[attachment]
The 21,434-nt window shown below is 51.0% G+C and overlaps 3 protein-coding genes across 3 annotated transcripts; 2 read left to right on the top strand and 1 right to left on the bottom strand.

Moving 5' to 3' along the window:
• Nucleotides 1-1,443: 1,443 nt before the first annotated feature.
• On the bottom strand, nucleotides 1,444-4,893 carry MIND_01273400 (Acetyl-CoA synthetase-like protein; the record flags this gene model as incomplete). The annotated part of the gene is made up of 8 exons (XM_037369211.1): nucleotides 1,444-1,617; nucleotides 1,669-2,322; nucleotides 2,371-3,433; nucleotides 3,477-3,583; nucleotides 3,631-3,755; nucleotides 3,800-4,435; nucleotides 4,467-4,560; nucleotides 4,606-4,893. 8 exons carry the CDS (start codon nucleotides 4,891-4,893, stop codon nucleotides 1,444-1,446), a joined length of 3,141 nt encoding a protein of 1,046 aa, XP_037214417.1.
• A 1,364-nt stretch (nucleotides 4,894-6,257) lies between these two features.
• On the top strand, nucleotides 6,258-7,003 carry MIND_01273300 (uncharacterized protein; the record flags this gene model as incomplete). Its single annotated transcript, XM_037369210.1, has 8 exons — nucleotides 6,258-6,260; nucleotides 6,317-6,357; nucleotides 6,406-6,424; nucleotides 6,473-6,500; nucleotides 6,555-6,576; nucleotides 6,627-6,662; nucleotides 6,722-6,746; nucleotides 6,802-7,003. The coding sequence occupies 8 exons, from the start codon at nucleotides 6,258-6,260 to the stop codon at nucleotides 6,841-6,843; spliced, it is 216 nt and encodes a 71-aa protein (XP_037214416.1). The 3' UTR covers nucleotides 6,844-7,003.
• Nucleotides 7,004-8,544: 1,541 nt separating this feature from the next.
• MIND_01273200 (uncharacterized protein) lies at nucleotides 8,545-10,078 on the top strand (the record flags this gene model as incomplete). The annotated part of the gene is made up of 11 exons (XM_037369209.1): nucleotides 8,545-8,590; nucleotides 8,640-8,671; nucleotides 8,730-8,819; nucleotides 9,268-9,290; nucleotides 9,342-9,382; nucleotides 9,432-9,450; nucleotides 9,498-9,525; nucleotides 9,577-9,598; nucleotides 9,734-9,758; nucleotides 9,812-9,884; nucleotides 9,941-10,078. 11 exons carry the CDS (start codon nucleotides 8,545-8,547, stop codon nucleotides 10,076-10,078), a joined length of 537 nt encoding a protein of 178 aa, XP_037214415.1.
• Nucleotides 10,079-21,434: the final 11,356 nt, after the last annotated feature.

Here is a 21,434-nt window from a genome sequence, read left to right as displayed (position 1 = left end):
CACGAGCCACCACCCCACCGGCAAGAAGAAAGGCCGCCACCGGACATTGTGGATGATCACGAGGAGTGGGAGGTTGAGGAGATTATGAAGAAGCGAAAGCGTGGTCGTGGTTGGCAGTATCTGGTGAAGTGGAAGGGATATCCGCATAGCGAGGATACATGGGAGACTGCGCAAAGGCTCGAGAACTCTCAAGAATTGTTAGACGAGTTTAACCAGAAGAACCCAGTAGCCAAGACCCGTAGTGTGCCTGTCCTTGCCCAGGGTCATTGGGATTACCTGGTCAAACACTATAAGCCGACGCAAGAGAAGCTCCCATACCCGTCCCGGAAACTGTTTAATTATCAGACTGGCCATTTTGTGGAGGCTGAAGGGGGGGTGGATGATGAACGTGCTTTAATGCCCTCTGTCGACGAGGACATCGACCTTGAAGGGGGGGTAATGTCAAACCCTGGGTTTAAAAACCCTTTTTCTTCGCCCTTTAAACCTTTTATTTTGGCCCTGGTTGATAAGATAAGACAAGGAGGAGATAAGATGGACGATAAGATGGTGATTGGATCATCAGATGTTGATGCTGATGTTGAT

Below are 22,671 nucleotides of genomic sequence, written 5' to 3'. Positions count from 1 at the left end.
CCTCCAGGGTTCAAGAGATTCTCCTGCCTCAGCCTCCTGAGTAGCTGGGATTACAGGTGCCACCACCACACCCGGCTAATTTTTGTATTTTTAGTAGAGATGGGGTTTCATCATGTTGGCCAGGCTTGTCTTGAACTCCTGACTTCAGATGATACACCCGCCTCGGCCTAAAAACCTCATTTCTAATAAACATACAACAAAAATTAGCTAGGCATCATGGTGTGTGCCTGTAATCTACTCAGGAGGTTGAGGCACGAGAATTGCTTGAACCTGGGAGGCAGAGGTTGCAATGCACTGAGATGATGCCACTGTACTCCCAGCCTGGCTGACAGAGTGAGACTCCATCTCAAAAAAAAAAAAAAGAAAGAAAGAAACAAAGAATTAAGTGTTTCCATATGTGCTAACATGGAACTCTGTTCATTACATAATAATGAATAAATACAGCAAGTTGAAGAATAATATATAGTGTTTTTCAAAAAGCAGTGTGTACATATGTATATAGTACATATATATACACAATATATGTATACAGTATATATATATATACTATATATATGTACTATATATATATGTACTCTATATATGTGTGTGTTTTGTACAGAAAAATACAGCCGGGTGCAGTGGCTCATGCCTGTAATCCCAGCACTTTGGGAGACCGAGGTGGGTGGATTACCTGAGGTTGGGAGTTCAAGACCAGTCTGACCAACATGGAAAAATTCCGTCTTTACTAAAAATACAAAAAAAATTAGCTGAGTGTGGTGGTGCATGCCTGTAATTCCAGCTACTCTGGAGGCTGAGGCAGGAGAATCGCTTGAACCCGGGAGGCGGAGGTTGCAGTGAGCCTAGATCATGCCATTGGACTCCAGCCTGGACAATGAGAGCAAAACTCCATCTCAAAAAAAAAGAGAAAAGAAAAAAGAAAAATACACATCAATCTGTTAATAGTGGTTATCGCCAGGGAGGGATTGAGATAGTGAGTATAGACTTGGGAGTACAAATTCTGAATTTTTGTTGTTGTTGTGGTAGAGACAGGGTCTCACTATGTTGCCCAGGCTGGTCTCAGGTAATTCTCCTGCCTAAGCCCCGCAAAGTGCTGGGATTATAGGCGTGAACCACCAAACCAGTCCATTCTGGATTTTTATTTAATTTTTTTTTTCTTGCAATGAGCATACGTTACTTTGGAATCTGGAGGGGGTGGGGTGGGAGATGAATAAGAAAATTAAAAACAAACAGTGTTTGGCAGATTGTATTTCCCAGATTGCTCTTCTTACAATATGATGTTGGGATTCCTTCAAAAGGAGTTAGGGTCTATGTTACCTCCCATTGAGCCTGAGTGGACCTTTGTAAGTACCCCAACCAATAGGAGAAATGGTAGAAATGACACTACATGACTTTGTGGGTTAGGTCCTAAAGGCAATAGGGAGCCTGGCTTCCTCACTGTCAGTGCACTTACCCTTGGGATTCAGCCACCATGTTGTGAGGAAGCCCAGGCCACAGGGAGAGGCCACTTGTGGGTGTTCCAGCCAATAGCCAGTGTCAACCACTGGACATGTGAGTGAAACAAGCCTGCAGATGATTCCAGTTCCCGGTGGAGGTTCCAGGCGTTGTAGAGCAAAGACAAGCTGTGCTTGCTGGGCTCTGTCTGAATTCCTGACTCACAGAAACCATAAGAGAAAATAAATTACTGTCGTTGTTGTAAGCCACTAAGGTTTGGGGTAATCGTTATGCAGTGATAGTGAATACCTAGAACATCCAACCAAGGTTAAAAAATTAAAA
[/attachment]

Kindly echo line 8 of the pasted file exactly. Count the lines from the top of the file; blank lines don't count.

• MIND_01273200 (uncharacterized protein) lies at nucleotides 8,545-10,078 on the top strand (the record flags this gene model as incomplete). The annotated part of the gene is made up of 11 exons (XM_037369209.1): nucleotides 8,545-8,590; nucleotides 8,640-8,671; nucleotides 8,730-8,819; nucleotides 9,268-9,290; nucleotides 9,342-9,382; nucleotides 9,432-9,450; nucleotides 9,498-9,525; nucleotides 9,577-9,598; nucleotides 9,734-9,758; nucleotides 9,812-9,884; nucleotides 9,941-10,078. 11 exons carry the CDS (start codon nucleotides 8,545-8,547, stop codon nucleotides 10,076-10,078), a joined length of 537 nt encoding a protein of 178 aa, XP_037214415.1.